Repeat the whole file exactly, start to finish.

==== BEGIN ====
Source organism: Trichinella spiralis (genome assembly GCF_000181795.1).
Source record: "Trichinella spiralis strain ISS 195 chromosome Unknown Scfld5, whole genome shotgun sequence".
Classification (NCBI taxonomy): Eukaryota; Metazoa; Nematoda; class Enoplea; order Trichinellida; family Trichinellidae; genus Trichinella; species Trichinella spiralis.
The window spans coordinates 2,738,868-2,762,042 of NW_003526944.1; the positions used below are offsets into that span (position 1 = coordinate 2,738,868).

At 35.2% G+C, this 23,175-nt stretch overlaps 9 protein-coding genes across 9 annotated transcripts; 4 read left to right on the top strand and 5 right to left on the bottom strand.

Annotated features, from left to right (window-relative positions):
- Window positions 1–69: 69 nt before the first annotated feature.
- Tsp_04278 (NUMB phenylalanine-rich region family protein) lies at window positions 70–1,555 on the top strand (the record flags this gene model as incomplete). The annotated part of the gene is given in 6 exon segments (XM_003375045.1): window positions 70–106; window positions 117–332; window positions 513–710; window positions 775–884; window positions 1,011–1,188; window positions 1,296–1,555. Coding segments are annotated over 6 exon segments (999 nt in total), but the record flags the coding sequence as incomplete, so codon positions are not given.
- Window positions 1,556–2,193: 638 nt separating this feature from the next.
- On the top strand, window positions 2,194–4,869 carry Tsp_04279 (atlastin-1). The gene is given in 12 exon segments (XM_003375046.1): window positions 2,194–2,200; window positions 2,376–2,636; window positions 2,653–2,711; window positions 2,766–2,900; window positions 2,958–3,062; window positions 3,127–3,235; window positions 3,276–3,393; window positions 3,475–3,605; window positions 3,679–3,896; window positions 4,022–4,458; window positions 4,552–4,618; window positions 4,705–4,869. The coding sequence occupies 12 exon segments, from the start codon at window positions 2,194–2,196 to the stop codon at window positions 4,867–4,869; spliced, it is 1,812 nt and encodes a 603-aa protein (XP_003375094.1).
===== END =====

Source organism: Trichinella spiralis (genome assembly GCF_000181795.1).
Source record: "Trichinella spiralis strain ISS 195 chromosome Unknown Scfld5, whole genome shotgun sequence".
Classification (NCBI taxonomy): Eukaryota; Metazoa; Nematoda; class Enoplea; order Trichinellida; family Trichinellidae; genus Trichinella; species Trichinella spiralis.
The window spans coordinates 2,738,868-2,762,042 of NW_003526944.1; the positions used below are offsets into that span (position 1 = coordinate 2,738,868).

At 35.2% G+C, this 23,175-nt stretch overlaps 9 protein-coding genes across 9 annotated transcripts; 4 read left to right on the top strand and 5 right to left on the bottom strand.

Annotated features, from left to right (window-relative positions):
- Window positions 1–69: 69 nt before the first annotated feature.
- Tsp_04278 (NUMB phenylalanine-rich region family protein) lies at window positions 70–1,555 on the top strand (the record flags this gene model as incomplete). The annotated part of the gene is given in 6 exon segments (XM_003375045.1): window positions 70–106; window positions 117–332; window positions 513–710; window positions 775–884; window positions 1,011–1,188; window positions 1,296–1,555. Coding segments are annotated over 6 exon segments (999 nt in total), but the record flags the coding sequence as incomplete, so codon positions are not given.
- Window positions 1,556–2,193: 638 nt separating this feature from the next.
- On the top strand, window positions 2,194–4,869 carry Tsp_04279 (atlastin-1). The gene is given in 12 exon segments (XM_003375046.1): window positions 2,194–2,200; window positions 2,376–2,636; window positions 2,653–2,711; window positions 2,766–2,900; window positions 2,958–3,062; window positions 3,127–3,235; window positions 3,276–3,393; window positions 3,475–3,605; window positions 3,679–3,896; window positions 4,022–4,458; window positions 4,552–4,618; window positions 4,705–4,869. The coding sequence occupies 12 exon segments, from the start codon at window positions 2,194–2,196 to the stop codon at window positions 4,867–4,869; spliced, it is 1,812 nt and encodes a 603-aa protein (XP_003375094.1).